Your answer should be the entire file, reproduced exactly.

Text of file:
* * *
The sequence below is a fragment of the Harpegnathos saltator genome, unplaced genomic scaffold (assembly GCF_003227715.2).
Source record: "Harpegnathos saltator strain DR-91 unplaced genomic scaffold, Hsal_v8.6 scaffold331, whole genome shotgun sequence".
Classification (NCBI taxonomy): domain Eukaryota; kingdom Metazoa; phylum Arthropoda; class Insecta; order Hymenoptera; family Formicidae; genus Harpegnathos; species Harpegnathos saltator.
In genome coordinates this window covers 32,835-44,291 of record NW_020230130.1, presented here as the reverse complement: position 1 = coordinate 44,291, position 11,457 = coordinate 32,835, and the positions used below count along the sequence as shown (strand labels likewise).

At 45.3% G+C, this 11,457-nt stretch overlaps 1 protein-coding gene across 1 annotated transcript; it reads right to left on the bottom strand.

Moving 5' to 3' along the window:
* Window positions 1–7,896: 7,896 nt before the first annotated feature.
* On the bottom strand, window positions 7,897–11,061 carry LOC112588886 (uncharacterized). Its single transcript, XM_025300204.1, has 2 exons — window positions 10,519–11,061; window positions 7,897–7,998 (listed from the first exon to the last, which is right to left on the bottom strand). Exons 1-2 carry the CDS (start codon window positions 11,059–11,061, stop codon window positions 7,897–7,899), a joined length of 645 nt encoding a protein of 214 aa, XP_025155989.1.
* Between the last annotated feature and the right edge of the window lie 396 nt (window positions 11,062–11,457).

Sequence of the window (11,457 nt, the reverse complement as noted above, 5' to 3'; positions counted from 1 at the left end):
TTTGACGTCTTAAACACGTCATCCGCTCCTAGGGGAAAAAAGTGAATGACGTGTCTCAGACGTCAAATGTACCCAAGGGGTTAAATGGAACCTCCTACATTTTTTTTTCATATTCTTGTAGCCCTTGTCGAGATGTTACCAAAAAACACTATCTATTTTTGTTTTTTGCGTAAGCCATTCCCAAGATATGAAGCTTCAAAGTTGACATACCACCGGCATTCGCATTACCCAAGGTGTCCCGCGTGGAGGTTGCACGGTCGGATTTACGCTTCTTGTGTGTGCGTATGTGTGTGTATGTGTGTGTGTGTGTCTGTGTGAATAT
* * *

The sequence below is a fragment of the Harpegnathos saltator genome, unplaced genomic scaffold (assembly GCF_003227715.2).
Source record: "Harpegnathos saltator strain DR-91 unplaced genomic scaffold, Hsal_v8.6 scaffold331, whole genome shotgun sequence".
Classification (NCBI taxonomy): domain Eukaryota; kingdom Metazoa; phylum Arthropoda; class Insecta; order Hymenoptera; family Formicidae; genus Harpegnathos; species Harpegnathos saltator.
In genome coordinates this window covers 32,835-44,291 of record NW_020230130.1, presented here as the reverse complement: position 1 = coordinate 44,291, position 11,457 = coordinate 32,835, and the positions used below count along the sequence as shown (strand labels likewise).

At 45.3% G+C, this 11,457-nt stretch overlaps 1 protein-coding gene across 1 annotated transcript; it reads right to left on the bottom strand.

Moving 5' to 3' along the window:
* Window positions 1–7,896: 7,896 nt before the first annotated feature.
* On the bottom strand, window positions 7,897–11,061 carry LOC112588886 (uncharacterized). Its single transcript, XM_025300204.1, has 2 exons — window positions 10,519–11,061; window positions 7,897–7,998 (listed from the first exon to the last, which is right to left on the bottom strand). Exons 1-2 carry the CDS (start codon window positions 11,059–11,061, stop codon window positions 7,897–7,899), a joined length of 645 nt encoding a protein of 214 aa, XP_025155989.1.
* Between the last annotated feature and the right edge of the window lie 396 nt (window positions 11,062–11,457).

Sequence of the window (11,457 nt, the reverse complement as noted above, 5' to 3'; positions counted from 1 at the left end):
TTTGACGTCTTAAACACGTCATCCGCTCCTAGGGGAAAAAAGTGAATGACGTGTCTCAGACGTCAAATGTACCCAAGGGGTTAAATGGAACCTCCTACATTTTTTTTTCATATTCTTGTAGCCCTTGTCGAGATGTTACCAAAAAACACTATCTATTTTTGTTTTTTGCGTAAGCCATTCCCAAGATATGAAGCTTCAAAGTTGACATACCACCGGCATTCGCATTACCCAAGGTGTCCCGCGTGGAGGTTGCACGGTCGGATTTACGCTTCTTGTGTGTGCGTATGTGTGTGTATGTGTGTGTGTGTGTCTGTGTGAATAT